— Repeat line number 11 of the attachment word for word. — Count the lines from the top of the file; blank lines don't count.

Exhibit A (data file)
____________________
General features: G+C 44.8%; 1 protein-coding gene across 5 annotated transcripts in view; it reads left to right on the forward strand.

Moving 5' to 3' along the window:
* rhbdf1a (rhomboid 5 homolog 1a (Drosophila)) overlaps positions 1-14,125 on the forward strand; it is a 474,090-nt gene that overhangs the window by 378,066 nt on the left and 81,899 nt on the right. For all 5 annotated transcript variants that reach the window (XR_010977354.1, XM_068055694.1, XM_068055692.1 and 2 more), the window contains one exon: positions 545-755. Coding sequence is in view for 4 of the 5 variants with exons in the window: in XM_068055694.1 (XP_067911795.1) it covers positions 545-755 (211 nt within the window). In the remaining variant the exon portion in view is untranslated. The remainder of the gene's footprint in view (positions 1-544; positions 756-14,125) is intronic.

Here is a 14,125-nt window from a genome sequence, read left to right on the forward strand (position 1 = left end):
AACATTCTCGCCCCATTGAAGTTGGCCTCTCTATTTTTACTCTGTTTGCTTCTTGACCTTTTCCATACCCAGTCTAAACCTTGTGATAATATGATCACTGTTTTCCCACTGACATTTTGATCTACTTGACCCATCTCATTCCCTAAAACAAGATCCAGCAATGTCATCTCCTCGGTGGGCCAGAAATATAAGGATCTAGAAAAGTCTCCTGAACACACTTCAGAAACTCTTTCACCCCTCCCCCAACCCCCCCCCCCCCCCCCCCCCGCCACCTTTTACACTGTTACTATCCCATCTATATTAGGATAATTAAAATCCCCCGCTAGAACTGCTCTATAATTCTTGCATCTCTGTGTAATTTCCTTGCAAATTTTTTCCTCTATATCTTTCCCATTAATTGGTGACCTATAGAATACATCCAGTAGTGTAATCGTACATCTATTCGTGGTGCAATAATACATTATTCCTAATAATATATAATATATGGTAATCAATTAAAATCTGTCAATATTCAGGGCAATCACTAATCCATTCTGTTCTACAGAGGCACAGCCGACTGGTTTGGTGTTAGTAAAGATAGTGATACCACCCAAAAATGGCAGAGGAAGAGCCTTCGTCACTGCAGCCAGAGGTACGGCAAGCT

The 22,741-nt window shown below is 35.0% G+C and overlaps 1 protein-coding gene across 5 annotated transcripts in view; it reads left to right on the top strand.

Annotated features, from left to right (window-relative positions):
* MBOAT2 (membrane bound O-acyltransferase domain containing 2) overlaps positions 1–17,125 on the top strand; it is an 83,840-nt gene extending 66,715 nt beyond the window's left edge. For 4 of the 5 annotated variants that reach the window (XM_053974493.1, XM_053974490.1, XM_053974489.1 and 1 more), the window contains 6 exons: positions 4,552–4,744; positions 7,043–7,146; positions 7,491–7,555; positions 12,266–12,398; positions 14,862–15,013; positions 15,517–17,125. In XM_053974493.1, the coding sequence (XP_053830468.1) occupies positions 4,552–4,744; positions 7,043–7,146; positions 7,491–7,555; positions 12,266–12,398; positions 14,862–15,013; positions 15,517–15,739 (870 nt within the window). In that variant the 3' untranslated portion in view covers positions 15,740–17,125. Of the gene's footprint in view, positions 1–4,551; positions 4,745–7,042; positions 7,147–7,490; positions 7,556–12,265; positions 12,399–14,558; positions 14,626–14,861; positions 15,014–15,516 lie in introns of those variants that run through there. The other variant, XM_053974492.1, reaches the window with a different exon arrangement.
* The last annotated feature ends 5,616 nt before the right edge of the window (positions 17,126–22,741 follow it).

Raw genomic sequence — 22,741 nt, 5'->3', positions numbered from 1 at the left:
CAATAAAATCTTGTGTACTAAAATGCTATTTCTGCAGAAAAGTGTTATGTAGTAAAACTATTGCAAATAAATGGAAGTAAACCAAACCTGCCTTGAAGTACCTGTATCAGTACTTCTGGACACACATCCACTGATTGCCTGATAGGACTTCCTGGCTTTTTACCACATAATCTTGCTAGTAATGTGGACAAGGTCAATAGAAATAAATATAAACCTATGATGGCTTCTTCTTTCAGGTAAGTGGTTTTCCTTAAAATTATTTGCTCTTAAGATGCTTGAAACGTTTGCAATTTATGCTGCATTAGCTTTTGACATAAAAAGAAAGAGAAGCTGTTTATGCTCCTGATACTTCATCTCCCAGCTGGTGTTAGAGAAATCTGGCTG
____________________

CAATAAAATCTTGTGTACTAAAATGCTATTTCTGCAGAAAAGTGTTATGTAGTAAAACTATTGCAAATAAATGGAAGTAAACCAAACCTGCCTTGAAGTACCTGTATCAGTACTTCTGGACACACATCCACTGATTGCCTGATAGGACTTCCTGGCTTTTTACCACATAATCTTGCTAGTAATGTGGACAAGGTCAATAGAAATAAATATAAACCTATGATGGCTTCTTCTTTCAGGTAAGTGGTTTTCCTTAAAATTATTTGCTCTTAAGATGCTTGAAACGTTTGCAATTTATGCTGCATTAGCTTTTGACATAAAAAGAAAGAGAAGCTGTTTATGCTCCTGATACTTCATCTCCCAGCTGGTGTTAGAGAAATCTGGCTG